Concur Pushes Business Travel Technology with Venture Investments

7/25/13Follow @bromano

Since Concur busted out a $150 million corporate venture capital fund last November, the travel expense management company has backed nine startups—including three investments announced this week—in a bid to accelerate technology development in the business travel industry.

The Redmond, WA-based company is backing StayNTouch, which raised $1.6 million from Concur and Acceleprise, to build a cloud-based communications platform to connect hotel staff and guests on mobile devices; and two Seattle-area companies, Yapta, the airfare tracker, which we noted Tuesday; and Trover, the Rich Barton-backed platform for travel photography.

That last one may seem a bit counter-intuitive for a company focused on business travel. But Mike Hilton, Concur’s executive vice president in charge of strategy and product, says it’s indicative of the ways his company sees business travel changing.

Hilton, who co-founded the company nearly 20 years ago with brothers Steve and Rajeev Singh, says the Concur Perfect Trip Fund aims to support new applications that leverage mobile, social, cloud computing, and big data—all of which are transforming business travel.

“There is an amazing amount of innovation happening in the market… a lot of which we would never have gotten to on our own,” he says.

The Perfect Trip Fund does have targets for investment return, but Hilton says these are secondary to the broader goals of advancing the industry at large—particularly the part of it that plays in the company’s T&E Cloud, a platform for providing apps, services, and data, to business travelers and suppliers.

The fund’s name is a reference to Concur’s aspiration for business travel that is centered on the traveler, who would return home with something more positive to say than the common road-warrior tales of missed flights, bad food, and uncomfortable hotel rooms. Technology has a big role to play in the would-be perfect trip.

Mobile, in particular, is having a bigger impact on business travel than any other broad technology advancement Concur has seen, Hilton says. Keep in mind that the company started with software to replace the paper matrices, pencils, erasers, and calculators commonly used to report expenses circa 1993, and has evolved its offering through the arrival and spread of the Internet, software-as-a-service, and cloud computing.

Hilton

Mobile is “overtaking every part of the lifecycle of business trips. Planning, booking, even transacting, all of your in-trip experience, and then all of the stuff you want to do when you get home in order to get reimbursed—every piece of that business trip is being transformed through smartphones and these mobile apps,” Hilton says.

Earlier Perfect Trip Fund investments include Taxi Magic, mobile applications for ground transportation; Evature, natural-language search for online travel; buuteeq, cloud-based digital marketing for hotels, based in Seattle; Room 77, a hotel search engine; Cleartrip, travel site for the Indian market; and Nor1, software to help hotels and resorts up sell to guests.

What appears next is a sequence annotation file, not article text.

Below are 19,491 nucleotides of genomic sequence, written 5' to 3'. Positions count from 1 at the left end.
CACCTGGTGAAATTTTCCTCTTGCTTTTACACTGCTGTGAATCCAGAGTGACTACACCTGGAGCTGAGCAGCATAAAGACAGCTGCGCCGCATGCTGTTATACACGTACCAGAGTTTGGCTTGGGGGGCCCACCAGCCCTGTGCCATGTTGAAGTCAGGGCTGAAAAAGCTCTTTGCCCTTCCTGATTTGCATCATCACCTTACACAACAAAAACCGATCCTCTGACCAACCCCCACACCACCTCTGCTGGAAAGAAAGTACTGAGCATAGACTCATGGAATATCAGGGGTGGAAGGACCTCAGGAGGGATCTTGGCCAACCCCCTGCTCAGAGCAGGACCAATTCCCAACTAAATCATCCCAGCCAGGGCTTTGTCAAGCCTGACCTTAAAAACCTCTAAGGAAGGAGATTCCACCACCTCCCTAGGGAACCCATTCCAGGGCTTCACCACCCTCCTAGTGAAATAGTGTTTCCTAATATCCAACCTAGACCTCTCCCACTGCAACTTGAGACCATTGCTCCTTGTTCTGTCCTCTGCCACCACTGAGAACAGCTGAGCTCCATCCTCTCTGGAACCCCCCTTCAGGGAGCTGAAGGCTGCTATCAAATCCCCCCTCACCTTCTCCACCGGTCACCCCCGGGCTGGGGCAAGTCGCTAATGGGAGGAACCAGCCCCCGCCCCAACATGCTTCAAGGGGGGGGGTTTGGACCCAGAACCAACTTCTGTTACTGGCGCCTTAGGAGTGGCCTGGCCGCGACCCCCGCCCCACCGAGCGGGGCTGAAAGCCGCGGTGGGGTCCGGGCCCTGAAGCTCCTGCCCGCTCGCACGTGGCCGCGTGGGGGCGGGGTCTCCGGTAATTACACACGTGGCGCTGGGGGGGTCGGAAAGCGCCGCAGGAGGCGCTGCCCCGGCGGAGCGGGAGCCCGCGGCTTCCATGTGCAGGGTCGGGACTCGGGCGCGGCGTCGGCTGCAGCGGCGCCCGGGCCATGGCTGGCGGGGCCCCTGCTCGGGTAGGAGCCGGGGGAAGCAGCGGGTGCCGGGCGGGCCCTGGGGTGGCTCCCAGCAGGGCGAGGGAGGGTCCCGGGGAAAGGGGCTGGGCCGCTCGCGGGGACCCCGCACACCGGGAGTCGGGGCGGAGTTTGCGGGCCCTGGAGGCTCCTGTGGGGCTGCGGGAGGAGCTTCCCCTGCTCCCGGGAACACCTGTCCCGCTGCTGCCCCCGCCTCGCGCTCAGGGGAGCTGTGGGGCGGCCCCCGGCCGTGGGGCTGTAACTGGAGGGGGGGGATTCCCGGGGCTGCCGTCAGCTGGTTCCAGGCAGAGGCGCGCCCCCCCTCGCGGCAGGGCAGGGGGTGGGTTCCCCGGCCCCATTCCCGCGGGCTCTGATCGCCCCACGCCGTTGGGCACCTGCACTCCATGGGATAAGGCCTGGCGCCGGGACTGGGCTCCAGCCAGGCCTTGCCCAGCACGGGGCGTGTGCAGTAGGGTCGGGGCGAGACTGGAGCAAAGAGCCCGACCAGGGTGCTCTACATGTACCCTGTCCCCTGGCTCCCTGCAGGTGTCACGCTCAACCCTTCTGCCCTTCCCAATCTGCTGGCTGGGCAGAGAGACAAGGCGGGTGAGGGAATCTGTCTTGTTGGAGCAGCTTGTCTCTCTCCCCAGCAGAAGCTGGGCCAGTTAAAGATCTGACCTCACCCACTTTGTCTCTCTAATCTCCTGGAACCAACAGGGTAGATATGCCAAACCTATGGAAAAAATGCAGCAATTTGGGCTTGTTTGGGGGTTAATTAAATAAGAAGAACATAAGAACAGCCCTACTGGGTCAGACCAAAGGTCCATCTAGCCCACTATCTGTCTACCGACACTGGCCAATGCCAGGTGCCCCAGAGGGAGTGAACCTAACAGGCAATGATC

And then there’s Trover. Hilton says a major consumerization trend is displacing the old “command and control” model in business travel, in which companies set their policies and employees simply had to follow procedure. That’s going away, thanks to a vast array of travel choices and mobile apps available to consumers—almost 50,000 in the Apple App Store alone—as well as the work travel suppliers have done to attract and retain individual customers.

“Travelers are having a much bigger voice in how business travel happens now,” Hilton says. “We’re advocating a strategy of embracing these trends.”

That means reconciling consumer behavior with the fundamental needs of corporate travel management: visibility to where employees are travelling and control over how they spend the company’s money.

“We think Trover is very interesting on the social side of all of this behavior,” he says.

Trover’s $2.5 million funding was led by Concur (NASDAQ: CNQR) with participation from existing investors General Catalyst Partners, Benchmark Capital, co-founder Barton, and other angel investors.

Trover’s offering could lead to more personalized travel experiences through things like social recommendations. It could add functions or content to Concur’s own mobile apps, Hilton says. But he also acknowledges it’s not clear at present exactly what the fit may be. “That’s OK with us,” he adds.

Benjamin Romano is editor of Xconomy Seattle. Email him at bromano [at] xconomy.com. Follow @bromano

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  • CancunSteve

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